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The Reflection of a Line

Date: 04/21/98 at 16:02:13
From: Jessica
Subject: Vector equation

Determine a vector equation of the REFLECTION of the line:
  r(vector) = (0,2,5) + t(-1,1,3) in the plane x + y + z = 1

Please help me. I have tried for two weeks, negating, switching, and 
basically fumbling the number around. Thank you.

Date: 04/24/98 at 15:59:41
From: Doctor Ujjwal
Subject: Re: Vector equation

Dear Jessica,

Thank you so much for such an interesting problem! This problem can be 
solved using matrices that 'transform' a given figure, that is, 
translate, rotate, scale or reflect a given geometric figure. But such 
a solution unfortunately makes little intuitive sense. So let's try a 
different approach.

Let's see if we can simplify the problem.

1. The reflection of a line must be a line.
2. A line can be defined by any two points on it. 
3. If we can find the reflection of one point, the same method can be
   used to reflect two or more points.

So the problem really boils down to:
   "Given a point, find its reflection about the given plane."

Let's now think about this simpler problem.

4. The line joining a point and its image (reflection) will be normal
   to the mirror (the given plane).
5. To find the normal to a plane we can take the cross product of any
   two vectors in that plane.
6. A vector in a plane can be constructed using any two points in 
   the plane.

Let's see what we can do with the simple observations made above.

Let L be the line  r = (0,2,5) + t(-1,1,3)
and P be the plane x + y + z = 1

We will use angular brackets <> for vectors and parenthesis () 
for points.

Step 1
Take an arbitrary point on the line L. For ease of calculation let 
t = 0. We get a point (0,2,5). Let's call it A.

Step 2
To construct the normal to the plane we need two vectors in it. And to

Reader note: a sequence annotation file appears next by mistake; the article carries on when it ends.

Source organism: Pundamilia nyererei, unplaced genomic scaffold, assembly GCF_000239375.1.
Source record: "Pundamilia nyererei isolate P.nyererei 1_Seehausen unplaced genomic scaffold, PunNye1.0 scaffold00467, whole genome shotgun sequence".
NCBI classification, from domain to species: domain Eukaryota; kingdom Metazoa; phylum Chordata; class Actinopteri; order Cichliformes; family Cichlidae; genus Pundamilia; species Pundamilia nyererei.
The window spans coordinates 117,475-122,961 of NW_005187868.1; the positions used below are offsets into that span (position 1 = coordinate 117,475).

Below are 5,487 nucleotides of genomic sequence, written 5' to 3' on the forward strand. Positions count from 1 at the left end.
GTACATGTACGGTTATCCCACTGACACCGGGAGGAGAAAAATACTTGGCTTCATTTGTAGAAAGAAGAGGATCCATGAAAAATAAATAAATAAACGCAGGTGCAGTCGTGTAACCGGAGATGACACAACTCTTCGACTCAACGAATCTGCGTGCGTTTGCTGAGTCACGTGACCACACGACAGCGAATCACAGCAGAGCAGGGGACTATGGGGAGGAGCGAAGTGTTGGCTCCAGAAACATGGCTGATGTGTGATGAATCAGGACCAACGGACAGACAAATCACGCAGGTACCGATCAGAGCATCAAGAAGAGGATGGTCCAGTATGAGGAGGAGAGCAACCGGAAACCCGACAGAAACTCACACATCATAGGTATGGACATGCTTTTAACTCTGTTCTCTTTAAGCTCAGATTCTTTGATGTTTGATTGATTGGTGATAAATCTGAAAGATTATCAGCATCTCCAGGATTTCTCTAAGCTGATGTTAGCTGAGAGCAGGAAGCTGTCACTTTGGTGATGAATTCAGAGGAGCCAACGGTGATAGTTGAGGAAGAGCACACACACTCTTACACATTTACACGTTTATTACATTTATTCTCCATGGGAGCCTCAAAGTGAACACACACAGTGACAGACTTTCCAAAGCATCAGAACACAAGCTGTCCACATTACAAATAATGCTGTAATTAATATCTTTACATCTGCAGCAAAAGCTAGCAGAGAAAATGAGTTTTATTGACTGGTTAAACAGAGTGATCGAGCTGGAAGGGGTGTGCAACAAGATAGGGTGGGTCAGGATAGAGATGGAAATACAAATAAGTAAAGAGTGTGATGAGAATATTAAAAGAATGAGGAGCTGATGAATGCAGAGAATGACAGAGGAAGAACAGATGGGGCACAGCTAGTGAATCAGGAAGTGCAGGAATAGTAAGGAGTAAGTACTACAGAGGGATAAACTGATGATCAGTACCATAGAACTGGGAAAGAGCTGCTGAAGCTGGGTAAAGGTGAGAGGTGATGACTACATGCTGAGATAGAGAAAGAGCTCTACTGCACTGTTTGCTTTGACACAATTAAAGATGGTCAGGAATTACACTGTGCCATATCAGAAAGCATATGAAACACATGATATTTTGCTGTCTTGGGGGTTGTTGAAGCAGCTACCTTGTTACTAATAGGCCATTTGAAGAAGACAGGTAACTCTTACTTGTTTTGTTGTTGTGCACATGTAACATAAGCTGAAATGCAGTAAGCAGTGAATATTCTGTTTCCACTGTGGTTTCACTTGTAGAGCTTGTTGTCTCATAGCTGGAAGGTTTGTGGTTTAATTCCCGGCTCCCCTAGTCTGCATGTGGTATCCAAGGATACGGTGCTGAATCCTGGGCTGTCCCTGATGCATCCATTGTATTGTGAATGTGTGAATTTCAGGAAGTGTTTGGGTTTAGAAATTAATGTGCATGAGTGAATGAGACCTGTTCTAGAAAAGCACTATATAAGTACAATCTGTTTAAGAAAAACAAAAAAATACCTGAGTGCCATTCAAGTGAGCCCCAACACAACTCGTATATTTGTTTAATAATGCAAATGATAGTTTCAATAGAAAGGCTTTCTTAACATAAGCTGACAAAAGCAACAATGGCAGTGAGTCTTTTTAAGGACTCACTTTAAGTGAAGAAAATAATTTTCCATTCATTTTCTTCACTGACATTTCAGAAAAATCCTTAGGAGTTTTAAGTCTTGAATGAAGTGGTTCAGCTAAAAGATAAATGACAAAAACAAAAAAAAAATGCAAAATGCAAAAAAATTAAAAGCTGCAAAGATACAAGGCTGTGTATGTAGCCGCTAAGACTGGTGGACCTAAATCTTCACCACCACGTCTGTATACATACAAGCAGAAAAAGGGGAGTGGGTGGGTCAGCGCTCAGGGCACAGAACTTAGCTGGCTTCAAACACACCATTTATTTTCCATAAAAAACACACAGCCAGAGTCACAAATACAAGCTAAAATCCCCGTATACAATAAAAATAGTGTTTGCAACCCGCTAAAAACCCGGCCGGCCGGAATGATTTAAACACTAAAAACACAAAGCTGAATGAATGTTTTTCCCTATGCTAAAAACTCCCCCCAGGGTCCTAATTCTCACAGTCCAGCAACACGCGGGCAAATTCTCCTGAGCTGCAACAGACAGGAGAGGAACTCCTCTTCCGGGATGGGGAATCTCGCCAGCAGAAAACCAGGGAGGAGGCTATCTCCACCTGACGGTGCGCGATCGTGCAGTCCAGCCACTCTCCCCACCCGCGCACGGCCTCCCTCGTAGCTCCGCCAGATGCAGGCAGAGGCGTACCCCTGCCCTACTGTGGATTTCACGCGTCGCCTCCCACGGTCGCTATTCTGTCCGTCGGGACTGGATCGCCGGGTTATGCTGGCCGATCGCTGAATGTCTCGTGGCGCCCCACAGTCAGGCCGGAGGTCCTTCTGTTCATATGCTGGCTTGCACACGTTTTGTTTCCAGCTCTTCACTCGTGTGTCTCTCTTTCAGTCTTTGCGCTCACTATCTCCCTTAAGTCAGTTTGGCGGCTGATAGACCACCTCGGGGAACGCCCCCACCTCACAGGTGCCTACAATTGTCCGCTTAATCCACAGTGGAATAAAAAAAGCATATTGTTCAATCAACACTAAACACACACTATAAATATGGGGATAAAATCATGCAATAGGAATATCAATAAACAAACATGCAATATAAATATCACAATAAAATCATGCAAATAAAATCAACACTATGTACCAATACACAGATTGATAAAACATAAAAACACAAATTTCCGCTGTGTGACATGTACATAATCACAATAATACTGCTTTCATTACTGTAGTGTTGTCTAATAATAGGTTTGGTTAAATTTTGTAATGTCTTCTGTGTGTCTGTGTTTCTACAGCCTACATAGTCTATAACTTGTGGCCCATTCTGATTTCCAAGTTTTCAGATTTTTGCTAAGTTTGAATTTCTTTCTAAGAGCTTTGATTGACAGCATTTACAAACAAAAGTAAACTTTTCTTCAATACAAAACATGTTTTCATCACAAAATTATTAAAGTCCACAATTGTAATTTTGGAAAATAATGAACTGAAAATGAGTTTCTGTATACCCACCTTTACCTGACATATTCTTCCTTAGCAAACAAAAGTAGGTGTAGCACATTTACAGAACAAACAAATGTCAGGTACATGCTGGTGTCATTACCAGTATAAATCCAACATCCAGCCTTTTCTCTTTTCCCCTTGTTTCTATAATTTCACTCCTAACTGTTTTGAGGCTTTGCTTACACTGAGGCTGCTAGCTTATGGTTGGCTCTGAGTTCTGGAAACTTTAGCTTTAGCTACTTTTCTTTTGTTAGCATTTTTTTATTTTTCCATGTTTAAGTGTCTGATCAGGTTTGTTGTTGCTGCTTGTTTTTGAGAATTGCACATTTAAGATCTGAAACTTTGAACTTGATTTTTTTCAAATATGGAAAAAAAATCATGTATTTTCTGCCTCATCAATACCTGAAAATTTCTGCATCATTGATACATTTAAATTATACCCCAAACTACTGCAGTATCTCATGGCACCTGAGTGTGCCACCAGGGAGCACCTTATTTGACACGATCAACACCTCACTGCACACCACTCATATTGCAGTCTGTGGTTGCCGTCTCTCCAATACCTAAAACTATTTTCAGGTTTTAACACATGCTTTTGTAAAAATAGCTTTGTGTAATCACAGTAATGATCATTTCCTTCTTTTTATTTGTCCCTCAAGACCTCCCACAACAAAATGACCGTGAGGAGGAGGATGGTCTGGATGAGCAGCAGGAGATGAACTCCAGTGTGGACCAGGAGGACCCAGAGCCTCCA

construct two vectors, we need at least three points. Let's find them 
next. Again for ease of calculation use z = 0 and y = 0 in 
x + y + z = 1. This gives us a point (1,0,0). Let's call it X.
Similarly we can get points Y(0,1,0) and Z(1,0,0). Now we can 
get vectors:
     XY = (0,1,0) - (1,0,0) = <-1,1,0> and
     XZ = (0,0,1) - (1,0,0) = <-1,0,1>

The cross product of XY and XZ will give a vector N normal to the 

     N = <-1,1,0> X <-1,0,1> = <1,1,1>

[Note: Looks like we are on the right track. Did you see that the 
normal is 'equally inclined' with the coordinate axes? That is because 
the plane itself is so oriented. This can be seen from its equation].

Step 3
Now we have the point A and the normal N. We can now construct a line 
that joins point A to its reflection A' as:

     r = A + u.N     
       = (0,2,5) + u*<1,1,1>

where u is a parameter (sort of distance from A). The line segment AA' 
will be bisected by the 'mirror', the plane P. Let I(a,b,c) be the 
point of intersection of AA' and P. Thus:

    (a,b,c) = (0,2,5) + u*<1,1,1>

because I is on AA'. Then: 

     a = u; b = 2 + u and c = 5 + u


     a + b + c = 1 

since I is also on P.


    (u) + (2 + u) + (5 + u) = 1
                     3u + 7 = 1
                          u = -2 

where u is the 'distance' of I from A. Since the mirror is -2 units 
from point A; we only need to go -2 units further 'into the mirror' to 
reach the reflection A'!

So use u = -4 to find A':

    A' = (0,2,5) -4*<1,1,1>
       = (-4,-2,1)            

This is a point on the reflection of L.

Step 4
You can repeat the above steps for another point B on L. Find its 
reflection B' and then find the line A'B'. 

But you can take an interesting (and quicker) approach here too. Take 
a point M on L that is also on P. Remember, "when you touch the 
mirror, the reflection touches you!" So M will coincide with its 
reflection M'.


      M = (p,q,r)


      p + q + r = 1       


     (p,q,r) = (0,2,5) + t*<-1,1,3>

      (-t) + (2 + t) + (5 + 3t) = 1
                         3t + 7 = 1
                              t = -2

We find that:

      M = (2,0,-1) = M'

Given two points A' and M' can you find the 'reflection' line?

It was fun solving this problem. Hope you enjoy finishing it. If you 
have questions regarding any of the steps or formulations, do write 
to us.

Good luck!

-Doctor Ujjwal Rane,  The Math Forum
Check out our web site!   
Associated Topics:
College Higher-Dimensional Geometry

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